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MUNICH (Reuters) – Volkswagen (DE:VOWG_p) is optimistic that there are sufficient funds, internal or external, to pull off its ambitious plan to build six large battery factories across Europe with partners by the end of the decade, its chief executive said.
“The required capital is available in the market. Northvolt has shown this,” Herbert Diess said on the sidelines of the IAA (NYSE:IAA) Munich car show.
Swedish battery cell maker Northvolt, in which Volkswagen owns a 20% stake, raised $2.8 billion in June in one of the biggest private placements in Europe this year that was led by four Swedish pension fund and OMERS Capital Markets.
“Today, the returns that can be earned with battery production are high. It is a demand-driven market and stays a demand-driven market for the foreseeable future,” Diess said.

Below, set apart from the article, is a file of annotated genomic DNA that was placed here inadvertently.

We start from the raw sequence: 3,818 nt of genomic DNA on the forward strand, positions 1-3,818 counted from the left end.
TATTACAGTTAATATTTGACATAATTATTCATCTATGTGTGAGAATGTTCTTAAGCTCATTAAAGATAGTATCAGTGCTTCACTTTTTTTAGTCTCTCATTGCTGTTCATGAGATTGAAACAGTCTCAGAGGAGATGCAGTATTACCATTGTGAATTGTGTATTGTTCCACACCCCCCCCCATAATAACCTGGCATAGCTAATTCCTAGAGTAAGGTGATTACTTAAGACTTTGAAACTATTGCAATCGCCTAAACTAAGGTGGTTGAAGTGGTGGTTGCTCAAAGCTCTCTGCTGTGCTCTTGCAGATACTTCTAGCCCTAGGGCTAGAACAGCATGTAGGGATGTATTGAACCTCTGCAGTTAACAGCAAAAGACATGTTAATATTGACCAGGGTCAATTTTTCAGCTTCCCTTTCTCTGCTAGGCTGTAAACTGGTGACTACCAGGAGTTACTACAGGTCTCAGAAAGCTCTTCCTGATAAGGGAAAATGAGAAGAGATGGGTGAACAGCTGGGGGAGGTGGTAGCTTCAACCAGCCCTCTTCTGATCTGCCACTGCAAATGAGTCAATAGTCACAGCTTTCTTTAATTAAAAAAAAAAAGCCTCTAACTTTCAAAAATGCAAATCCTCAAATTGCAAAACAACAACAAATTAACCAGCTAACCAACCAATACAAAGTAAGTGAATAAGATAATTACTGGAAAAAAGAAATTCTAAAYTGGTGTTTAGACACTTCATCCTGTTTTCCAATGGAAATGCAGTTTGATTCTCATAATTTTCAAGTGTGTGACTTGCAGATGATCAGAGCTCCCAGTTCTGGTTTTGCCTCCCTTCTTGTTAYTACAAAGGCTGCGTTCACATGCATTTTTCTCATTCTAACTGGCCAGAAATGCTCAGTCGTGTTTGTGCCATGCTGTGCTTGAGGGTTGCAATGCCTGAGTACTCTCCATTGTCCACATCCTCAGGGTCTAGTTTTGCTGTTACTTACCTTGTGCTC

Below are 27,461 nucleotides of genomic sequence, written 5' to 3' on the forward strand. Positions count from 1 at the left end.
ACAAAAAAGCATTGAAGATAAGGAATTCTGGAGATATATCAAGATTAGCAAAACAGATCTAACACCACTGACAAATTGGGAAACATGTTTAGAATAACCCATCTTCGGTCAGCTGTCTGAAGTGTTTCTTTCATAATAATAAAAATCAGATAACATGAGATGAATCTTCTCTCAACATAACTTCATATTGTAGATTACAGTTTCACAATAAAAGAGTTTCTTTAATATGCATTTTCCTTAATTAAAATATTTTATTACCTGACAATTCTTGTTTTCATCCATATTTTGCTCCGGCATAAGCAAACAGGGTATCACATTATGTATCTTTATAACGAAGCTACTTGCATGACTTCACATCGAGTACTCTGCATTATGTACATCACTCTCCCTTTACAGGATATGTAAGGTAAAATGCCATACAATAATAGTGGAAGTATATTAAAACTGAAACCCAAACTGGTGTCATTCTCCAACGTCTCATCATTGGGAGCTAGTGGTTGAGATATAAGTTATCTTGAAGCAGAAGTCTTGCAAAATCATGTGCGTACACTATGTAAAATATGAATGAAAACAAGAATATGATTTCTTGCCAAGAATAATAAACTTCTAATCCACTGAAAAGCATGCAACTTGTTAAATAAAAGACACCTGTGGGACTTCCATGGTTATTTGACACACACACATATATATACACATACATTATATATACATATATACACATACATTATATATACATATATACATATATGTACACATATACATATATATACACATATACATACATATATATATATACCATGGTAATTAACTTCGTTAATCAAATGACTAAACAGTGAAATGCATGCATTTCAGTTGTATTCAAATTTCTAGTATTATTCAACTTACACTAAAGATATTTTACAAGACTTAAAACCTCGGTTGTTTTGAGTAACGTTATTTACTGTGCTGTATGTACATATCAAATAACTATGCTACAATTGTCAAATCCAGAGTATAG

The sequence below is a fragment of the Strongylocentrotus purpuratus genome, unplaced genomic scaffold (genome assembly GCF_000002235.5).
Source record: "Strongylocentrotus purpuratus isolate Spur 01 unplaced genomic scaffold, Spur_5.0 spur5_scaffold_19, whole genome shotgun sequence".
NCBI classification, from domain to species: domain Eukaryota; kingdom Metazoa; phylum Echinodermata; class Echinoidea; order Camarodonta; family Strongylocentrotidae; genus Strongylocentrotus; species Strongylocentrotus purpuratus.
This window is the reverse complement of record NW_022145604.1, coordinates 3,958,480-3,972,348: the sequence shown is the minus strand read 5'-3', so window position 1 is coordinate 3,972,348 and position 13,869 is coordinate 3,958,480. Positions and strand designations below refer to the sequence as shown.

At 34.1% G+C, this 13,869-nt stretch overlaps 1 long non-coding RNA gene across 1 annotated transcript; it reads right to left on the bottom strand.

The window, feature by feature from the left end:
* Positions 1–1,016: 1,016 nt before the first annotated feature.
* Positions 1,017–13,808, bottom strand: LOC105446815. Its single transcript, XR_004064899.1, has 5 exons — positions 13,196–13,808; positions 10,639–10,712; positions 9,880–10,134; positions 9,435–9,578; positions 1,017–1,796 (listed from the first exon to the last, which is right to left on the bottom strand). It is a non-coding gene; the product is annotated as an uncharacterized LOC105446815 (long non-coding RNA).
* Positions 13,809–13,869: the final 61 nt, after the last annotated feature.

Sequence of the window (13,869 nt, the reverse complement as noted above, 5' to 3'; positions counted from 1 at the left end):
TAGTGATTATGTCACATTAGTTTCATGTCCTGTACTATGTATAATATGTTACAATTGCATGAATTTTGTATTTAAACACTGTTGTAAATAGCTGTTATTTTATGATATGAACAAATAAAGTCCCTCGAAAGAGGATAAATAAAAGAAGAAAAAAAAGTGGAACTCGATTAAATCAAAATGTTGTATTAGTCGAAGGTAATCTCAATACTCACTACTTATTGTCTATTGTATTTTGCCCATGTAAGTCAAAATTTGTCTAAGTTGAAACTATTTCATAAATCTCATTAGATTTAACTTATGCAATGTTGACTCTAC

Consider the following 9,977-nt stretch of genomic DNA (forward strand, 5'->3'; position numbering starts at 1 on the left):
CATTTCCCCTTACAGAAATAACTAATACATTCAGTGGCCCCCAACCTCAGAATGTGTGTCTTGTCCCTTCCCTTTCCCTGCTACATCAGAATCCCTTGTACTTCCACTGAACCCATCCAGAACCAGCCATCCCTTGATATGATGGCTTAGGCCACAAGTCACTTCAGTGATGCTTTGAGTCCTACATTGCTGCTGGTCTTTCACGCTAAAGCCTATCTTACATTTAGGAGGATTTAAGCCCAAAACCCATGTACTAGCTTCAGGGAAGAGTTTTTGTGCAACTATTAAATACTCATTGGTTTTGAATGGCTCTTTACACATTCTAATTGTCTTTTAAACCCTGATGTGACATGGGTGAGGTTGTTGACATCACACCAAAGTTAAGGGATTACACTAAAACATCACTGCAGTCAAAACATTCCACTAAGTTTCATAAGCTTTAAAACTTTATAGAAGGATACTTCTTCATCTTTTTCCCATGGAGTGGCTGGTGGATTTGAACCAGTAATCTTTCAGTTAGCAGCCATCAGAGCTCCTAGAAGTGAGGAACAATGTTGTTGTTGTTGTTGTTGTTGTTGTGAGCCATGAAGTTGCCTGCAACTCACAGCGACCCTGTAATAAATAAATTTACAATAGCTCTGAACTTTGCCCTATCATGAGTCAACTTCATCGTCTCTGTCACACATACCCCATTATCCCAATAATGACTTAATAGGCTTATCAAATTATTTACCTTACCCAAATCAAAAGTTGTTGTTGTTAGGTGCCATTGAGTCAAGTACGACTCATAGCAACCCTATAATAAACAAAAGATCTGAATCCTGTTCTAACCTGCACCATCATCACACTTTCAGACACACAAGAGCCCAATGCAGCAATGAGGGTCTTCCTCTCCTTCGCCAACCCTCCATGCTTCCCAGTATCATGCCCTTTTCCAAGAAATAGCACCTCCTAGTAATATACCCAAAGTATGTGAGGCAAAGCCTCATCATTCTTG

Building new battery cell plants, which usually cost around 2 billion euros ($2.4 billion) apiece, are a key requirement for Volkswagen’s vision to become the world’s leaders in electric vehicles (EV).
Volkswagen in March outlined its battery cell push, which it plans to pull off with partners, but has so far not specified exactly how much it will cost and what share the carmaker plans to fund on its own.
The six European factories will have joint production capacity of up to 240 gigawatt hours (GWh) a year, with the first 40 GWh coming from Northvolt from 2023.
The second plant will be built in the city of Salzgitter by 2025 in partnership with China’s Gotion High-Tech, in which Volkswagen owns a 26% stake, with Spain and eastern Europe possible locations for a third and fourth plant.
Two more plants are to be built in subsequent years but Volkswagen has not specified where in Europe they will be located.
Diess in May said that parts of Volkswagen’s battery activities could be separately listed in an initial public offering.
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